A publication of the Archaeological Institute of America
Greek archaeologists working on Sifnos have uncovered the remains of one of the most important Mycenaean citadels outside the mainland. Located on the island's San Andrea acropolis, a rocky plateau overlooking the Aegean and the islands of Ios and Syros, the site was first examined more than 25 years ago. The new excavations, directed by Christina Televantou of the regional antiquities ephorate, have yielded the well-preserved foundations of at least ten buildings, possibly houses, with two or three rooms in each.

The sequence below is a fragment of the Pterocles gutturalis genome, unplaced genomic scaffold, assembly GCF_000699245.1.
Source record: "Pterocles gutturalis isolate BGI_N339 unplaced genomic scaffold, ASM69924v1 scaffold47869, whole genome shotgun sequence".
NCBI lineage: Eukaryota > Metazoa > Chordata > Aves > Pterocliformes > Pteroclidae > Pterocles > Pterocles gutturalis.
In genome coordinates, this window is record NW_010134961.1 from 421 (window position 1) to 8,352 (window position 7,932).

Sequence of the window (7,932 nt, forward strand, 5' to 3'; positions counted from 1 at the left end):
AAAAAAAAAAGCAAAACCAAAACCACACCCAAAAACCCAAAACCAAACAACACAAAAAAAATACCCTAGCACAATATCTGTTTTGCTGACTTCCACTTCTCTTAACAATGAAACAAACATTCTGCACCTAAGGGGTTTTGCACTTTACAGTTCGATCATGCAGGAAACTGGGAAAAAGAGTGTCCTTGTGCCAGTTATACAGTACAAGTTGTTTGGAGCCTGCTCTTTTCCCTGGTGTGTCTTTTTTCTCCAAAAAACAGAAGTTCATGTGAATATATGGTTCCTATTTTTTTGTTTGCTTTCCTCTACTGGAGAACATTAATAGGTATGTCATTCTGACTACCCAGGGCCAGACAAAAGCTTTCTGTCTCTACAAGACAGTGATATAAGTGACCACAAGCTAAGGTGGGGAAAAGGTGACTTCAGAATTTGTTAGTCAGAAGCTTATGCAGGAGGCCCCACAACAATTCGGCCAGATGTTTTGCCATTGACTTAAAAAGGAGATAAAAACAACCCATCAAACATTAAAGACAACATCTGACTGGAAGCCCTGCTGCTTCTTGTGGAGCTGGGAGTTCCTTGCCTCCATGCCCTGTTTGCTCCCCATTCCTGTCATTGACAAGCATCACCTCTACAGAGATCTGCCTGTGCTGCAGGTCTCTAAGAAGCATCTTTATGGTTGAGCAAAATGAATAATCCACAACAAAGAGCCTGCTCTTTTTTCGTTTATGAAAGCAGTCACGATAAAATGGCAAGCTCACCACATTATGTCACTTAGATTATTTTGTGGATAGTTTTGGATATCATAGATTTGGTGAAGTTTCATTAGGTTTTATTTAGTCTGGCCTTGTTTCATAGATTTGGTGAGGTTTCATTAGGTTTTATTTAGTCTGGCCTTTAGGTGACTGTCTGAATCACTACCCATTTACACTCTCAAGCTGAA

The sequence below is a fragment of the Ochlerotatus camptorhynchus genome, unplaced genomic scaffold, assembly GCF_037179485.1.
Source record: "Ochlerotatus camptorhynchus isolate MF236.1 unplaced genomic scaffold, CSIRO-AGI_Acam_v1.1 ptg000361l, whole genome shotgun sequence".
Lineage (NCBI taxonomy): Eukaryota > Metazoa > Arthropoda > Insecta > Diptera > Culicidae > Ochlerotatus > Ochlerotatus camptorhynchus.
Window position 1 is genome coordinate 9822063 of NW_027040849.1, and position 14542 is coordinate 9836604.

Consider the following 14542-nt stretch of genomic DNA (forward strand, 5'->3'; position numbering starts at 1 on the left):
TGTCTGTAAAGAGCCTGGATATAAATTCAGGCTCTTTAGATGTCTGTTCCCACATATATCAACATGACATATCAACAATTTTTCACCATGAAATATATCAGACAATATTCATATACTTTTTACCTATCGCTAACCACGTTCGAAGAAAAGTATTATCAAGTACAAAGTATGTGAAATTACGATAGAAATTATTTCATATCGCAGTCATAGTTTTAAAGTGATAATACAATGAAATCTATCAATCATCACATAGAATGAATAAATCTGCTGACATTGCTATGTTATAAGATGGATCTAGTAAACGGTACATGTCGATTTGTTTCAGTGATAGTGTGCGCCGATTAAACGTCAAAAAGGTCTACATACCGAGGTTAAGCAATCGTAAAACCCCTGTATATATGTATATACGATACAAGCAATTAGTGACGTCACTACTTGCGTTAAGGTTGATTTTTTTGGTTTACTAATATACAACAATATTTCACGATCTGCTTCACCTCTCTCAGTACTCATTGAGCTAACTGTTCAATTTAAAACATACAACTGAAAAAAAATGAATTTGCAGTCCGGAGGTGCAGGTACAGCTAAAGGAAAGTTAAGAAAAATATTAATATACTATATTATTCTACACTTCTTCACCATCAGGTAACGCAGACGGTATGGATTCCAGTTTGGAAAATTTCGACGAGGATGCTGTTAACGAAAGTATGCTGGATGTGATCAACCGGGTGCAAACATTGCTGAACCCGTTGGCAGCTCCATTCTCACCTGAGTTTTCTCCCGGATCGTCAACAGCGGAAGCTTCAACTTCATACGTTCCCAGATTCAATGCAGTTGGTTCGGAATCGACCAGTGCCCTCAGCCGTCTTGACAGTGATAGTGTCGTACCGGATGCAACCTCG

Potsherds and stone tools found at the houses are variously dated to the Mycenaean, Geometric, and classical periods, reflecting sporadic occupation of the site between the thirteenth and fourth centuries B.C. Televantou says the foundations of certain structures on the eastern side of the site, at the highest point on the plateau, may have belonged to a temple or other public building. Plans call for opening the site to visitors.